This was, in fact, not the only moment in which I suspected I might be ill-served by my alternate life as a graduate student in literature. When I had first interviewed for the position assisting an editor who managed the women’s fiction list, I had earnestly expounded on my favorite feminist writers; I cited a veritable Norton anthology of names, which grew longer and more frantic as I noted the editor’s increasingly bemused expression. When she explained that the kind of women’s fiction she was talking about was mostly romance and romantic suspense, I believe I may have mumbled something about reading Gone with the Wind, but probably retreated into stricken silence. How it was that she hired me, I’m not sure. In any case, working in women’s fiction was as good a starting point as any to discover that the business of acquiring books and the business of studying them, did not, apparently, have much to do with one another. As it became obvious that what I had thought would be a felicitous overlap in interdependent fields were in fact two divergent career paths, I took a semester off from the doctoral program, cast my lot with Thomas Moore, and never looked back. Until, that is, the other evening when the editor with whom I was talking used the word "reify."

Whenever I run across it, in a reaction either Proustian or Pavlovian, I am instantly transported back to the days when, as a distraction from wrestling with the works of theorists whose books appeared to be in English but were not, I kept a running list of words that seldom occur outside of graduate school. My favorite was "reify," but others included "problematic" when used as a noun, or "problemetize" (a verb); "vexed" (usually describing an idea), e.g."The narrative is a vexed one…" foreground" but only as a verb, as in "I’d like to foreground the problematic…"and "fraught" but only when unaccompanied by "with," as in "The text is fraught."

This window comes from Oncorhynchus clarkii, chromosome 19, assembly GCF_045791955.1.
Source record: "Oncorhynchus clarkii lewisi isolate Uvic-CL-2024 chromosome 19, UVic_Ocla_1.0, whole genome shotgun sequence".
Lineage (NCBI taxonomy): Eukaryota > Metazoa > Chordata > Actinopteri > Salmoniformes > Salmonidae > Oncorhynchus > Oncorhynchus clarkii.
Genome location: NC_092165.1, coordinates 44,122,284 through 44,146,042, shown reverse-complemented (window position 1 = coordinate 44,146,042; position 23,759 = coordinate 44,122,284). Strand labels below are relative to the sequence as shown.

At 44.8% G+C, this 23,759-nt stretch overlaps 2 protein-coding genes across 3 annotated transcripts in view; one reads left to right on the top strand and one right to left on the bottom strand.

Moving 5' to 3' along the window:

Proust had his madeleine cakes and I have my grad-school word list. I wonder if anyone else out there has such nostalgic associations with particular words–if so, I’d love to hear them.

Speaking of nostalgia, I just read Joanna Smith Rakoff’s wonderful debut novel, A Fortunate Age. The book, published by Scribner, is an updating of and homage to Mary McCathy’s The Group, set against the rise and resounding "pop" of the dot com bubble in New York–an era when 24-year-old new media millionaires were poster children for an economy freed from antiquated, mellow-harshing rules, and Williamsburg Brooklyn was the locus of a self-conscious hipsterism and attendant abuse of trucker hats. She captures a time and place I remember well with dead-on accuracy. I’m curious to know if folks reading this have their own nominees for books that capture the zeitgeist of a particular time and place.


Teleread had an item yesterday about Digital Newsbooks, newspapers' multi-part series conveniently repackaged as ebooks for $4.95. It's an interesting idea, and I'm curious to see if they're able to make money. I know I've gone back and read these sorts of series after they ended, and if they were convenient and easy to access, I know I might be willing to pay a fee for them. Newspapers are eager for new ways to make money, and if this allows them to continue or increase their investigative journalism, I'm all for it. And, a successful newsbook could be a signal that a longer, book-length treatment would have an audience. I'll be keeping my eye on this.


Tuesday, April 07, 2009

Author photos

Let’s be honest: People isn’t the only magazine more likely to review someone’s book if they think the author is attractive.

Do you have to be “attractive” for someone to buy your book? No. Will you get more media attention for your book if you’re traditionally good looking? Possible.

My take is this: if you’re attractive, it can help your chances. If you’re unattractive, it can’t hurt. I’ve never picked up a book and thought, “Yikes! Not gonna read a book by that!” I honestly don’t think author photos make anyone buy or not buy a book in the bookstore. At most, it’s the very last thing that tips a buyer into the “yes” or “no” column.

So for all you gorgeous souls out there, there’s one more reason to thank genetics. The rest of us will carry on depending on our supreme intellect and prodigious talent.